Many of you are no doubt picturing sunglasses, a deep tan, and summer highlights.
I grew up in Western Washington. Summer arrives there in late July, if you're lucky, and sticks around long enough to make the first few weeks of school miserable. Really, I never assumed that the sun would be out on the 4th of July. I figured it'd be raining.
The pool would open in June, but the crowds would be thin at best. Most of the time would be spent huddled under a beach towel and a hooded sweatshirt, bathing suit on underneath because you had to wear one on duty.
Usually, of course, we sat in the lifeguard chair, but today it was raining. Or drizzling, more likely. It drizzles more than it actually rains in Washington. There were no swimmers at all, so I was sitting under the covered area near the locker rooms, bathing suit, beach towel, sweatshirt, probably a hat. And Ernest Hemingway's The Sun Also Rises.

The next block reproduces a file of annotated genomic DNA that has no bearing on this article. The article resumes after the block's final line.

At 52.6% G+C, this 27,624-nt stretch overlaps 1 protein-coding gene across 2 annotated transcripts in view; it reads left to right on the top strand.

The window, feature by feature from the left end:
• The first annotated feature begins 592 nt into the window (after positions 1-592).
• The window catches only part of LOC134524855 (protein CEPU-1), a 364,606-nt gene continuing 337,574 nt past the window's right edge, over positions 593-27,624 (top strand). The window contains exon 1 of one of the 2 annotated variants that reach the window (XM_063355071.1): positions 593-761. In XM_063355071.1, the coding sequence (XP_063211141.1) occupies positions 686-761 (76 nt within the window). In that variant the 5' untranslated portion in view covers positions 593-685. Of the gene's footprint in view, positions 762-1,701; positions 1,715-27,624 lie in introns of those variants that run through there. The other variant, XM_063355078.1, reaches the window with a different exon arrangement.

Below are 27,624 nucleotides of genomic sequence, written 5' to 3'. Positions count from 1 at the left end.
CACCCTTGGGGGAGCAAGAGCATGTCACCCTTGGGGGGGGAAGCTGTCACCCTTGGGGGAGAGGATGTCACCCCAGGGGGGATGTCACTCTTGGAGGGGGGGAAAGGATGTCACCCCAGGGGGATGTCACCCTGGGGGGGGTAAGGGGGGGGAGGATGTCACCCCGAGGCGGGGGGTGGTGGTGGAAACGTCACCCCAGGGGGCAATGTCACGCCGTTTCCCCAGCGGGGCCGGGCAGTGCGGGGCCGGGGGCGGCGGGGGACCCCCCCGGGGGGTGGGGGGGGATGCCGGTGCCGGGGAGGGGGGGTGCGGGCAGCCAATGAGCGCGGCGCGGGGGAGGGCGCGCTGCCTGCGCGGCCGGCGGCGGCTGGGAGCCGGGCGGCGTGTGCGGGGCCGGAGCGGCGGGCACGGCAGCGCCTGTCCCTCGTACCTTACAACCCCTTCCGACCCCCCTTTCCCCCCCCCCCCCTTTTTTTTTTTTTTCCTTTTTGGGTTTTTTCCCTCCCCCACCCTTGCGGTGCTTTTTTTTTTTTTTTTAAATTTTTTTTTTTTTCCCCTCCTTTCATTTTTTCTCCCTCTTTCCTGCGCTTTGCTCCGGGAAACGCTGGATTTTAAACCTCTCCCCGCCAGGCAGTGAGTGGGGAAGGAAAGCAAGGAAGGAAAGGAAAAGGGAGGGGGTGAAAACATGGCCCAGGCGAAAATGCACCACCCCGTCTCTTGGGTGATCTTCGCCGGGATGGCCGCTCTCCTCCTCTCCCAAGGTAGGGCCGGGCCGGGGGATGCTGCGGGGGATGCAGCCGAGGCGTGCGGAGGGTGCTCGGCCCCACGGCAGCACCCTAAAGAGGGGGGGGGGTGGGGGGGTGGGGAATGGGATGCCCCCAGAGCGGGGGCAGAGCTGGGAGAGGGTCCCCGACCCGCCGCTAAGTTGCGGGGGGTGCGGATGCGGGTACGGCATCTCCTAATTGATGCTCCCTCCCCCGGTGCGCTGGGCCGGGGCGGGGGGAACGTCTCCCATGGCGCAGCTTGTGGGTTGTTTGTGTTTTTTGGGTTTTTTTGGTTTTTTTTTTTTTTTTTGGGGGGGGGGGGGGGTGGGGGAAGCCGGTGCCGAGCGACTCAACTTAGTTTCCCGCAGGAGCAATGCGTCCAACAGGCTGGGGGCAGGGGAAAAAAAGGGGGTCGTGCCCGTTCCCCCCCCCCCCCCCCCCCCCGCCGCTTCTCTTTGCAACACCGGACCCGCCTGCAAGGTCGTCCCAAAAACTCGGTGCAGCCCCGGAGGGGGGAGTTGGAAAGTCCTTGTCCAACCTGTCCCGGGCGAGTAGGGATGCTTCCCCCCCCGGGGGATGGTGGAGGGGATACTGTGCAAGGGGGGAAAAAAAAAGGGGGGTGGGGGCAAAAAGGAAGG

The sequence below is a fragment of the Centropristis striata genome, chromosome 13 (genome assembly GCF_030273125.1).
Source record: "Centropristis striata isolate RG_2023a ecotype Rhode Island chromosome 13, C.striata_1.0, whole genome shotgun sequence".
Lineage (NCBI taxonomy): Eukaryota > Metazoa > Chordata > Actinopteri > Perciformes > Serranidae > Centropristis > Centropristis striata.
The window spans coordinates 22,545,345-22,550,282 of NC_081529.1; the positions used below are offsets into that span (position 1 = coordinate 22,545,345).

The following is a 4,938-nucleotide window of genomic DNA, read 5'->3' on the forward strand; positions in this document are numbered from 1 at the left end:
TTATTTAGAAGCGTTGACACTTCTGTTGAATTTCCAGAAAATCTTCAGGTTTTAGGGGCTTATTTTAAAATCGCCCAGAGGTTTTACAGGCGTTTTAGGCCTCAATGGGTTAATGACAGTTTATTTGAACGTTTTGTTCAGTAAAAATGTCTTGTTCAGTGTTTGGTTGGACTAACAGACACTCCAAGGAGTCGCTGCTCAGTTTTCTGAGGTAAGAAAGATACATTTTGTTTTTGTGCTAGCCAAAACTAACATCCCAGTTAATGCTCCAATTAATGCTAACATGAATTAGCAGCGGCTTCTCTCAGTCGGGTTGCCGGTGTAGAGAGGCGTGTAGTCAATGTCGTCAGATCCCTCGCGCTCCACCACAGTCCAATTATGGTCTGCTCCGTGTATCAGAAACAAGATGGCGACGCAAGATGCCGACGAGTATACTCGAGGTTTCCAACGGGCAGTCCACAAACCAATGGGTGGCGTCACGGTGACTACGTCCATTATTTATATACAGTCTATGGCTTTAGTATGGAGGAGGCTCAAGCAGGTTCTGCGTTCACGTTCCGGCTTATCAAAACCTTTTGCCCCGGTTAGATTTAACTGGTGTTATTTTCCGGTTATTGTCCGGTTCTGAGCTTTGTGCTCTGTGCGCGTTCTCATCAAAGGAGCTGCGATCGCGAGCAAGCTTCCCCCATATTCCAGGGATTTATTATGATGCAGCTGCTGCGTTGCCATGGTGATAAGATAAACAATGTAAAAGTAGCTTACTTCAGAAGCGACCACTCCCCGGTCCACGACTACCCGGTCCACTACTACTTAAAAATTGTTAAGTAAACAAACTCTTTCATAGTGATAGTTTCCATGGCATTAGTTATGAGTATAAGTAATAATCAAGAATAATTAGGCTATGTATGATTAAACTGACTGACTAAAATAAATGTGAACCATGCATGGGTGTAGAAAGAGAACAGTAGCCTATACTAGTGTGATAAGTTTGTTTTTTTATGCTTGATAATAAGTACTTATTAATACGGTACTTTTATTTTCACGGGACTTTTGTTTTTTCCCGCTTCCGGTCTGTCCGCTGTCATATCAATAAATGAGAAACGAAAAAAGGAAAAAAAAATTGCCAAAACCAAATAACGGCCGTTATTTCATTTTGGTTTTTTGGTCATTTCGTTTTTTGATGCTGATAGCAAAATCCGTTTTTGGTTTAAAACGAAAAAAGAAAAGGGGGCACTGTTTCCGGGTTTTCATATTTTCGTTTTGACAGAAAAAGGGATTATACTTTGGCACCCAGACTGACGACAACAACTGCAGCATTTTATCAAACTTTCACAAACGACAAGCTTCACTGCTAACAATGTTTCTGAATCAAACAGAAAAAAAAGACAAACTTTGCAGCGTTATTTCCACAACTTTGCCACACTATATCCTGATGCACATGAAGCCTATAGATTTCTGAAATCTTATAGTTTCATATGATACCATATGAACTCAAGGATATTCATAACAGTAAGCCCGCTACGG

"You taking Ploof's class next year?" Jeff asks, dropping into the chair next to mine. There aren't a lot of customers for tennis either. Jeff is a year ahead of me at Bellarmine, and I'm friends with his younger sister.
"Yeah," I say, holding up the paperback novel. Junior year is a big deal, academically, and Ed Ploof's American Lit class is an important part of that.
"Huh," Jeff says, leaning back in his chair. We watch the rain drizzle. Or mist. Often it's just misting.
"Whatever you do," he continues, gesturing to the book in my hand, "don't miss what's wrong with Jake. I read right past it, and the book makes no sense without it."
I frown. Don't miss what's wrong with Jake, I tell myself.
"His war injury," Jeff says. "It's important. Pay attention to that."
I nod, already worrying. Don't miss what's wrong with Jake.
And I don't.